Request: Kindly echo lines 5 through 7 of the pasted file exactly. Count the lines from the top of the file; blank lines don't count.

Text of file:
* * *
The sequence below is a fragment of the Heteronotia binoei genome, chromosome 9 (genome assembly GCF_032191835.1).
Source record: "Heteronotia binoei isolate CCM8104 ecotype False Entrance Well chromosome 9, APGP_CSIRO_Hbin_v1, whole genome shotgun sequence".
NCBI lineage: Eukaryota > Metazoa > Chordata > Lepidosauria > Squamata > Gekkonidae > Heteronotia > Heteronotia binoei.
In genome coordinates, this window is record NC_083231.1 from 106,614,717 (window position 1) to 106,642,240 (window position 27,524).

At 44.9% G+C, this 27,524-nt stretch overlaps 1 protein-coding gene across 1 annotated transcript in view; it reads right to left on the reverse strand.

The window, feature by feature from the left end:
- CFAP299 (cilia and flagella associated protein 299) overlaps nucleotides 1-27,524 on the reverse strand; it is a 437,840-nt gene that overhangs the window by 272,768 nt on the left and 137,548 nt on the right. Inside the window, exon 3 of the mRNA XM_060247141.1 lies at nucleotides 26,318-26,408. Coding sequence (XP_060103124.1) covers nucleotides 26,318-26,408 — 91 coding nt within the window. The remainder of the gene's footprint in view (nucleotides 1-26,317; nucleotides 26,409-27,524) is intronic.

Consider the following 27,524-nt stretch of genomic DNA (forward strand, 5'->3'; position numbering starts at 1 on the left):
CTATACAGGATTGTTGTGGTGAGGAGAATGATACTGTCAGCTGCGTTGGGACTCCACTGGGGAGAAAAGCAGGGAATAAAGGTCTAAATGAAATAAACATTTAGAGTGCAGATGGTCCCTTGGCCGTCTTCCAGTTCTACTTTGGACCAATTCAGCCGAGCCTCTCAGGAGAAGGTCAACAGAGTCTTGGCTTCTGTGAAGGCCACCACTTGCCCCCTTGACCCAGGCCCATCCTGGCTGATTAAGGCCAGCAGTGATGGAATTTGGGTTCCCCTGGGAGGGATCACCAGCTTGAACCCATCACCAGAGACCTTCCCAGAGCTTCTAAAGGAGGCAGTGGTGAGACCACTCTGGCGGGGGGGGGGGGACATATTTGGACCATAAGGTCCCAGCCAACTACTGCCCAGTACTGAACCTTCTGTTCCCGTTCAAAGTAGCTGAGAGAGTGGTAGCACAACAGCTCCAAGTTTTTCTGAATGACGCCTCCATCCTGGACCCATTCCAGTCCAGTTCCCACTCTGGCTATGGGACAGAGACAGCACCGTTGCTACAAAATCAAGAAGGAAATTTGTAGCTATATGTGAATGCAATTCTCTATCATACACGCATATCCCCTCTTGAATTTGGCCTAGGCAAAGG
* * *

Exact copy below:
At 44.9% G+C, this 27,524-nt stretch overlaps 1 protein-coding gene across 1 annotated transcript in view; it reads right to left on the reverse strand.

The window, feature by feature from the left end:
- CFAP299 (cilia and flagella associated protein 299) overlaps nucleotides 1-27,524 on the reverse strand; it is a 437,840-nt gene that overhangs the window by 272,768 nt on the left and 137,548 nt on the right. Inside the window, exon 3 of the mRNA XM_060247141.1 lies at nucleotides 26,318-26,408. Coding sequence (XP_060103124.1) covers nucleotides 26,318-26,408 — 91 coding nt within the window. The remainder of the gene's footprint in view (nucleotides 1-26,317; nucleotides 26,409-27,524) is intronic.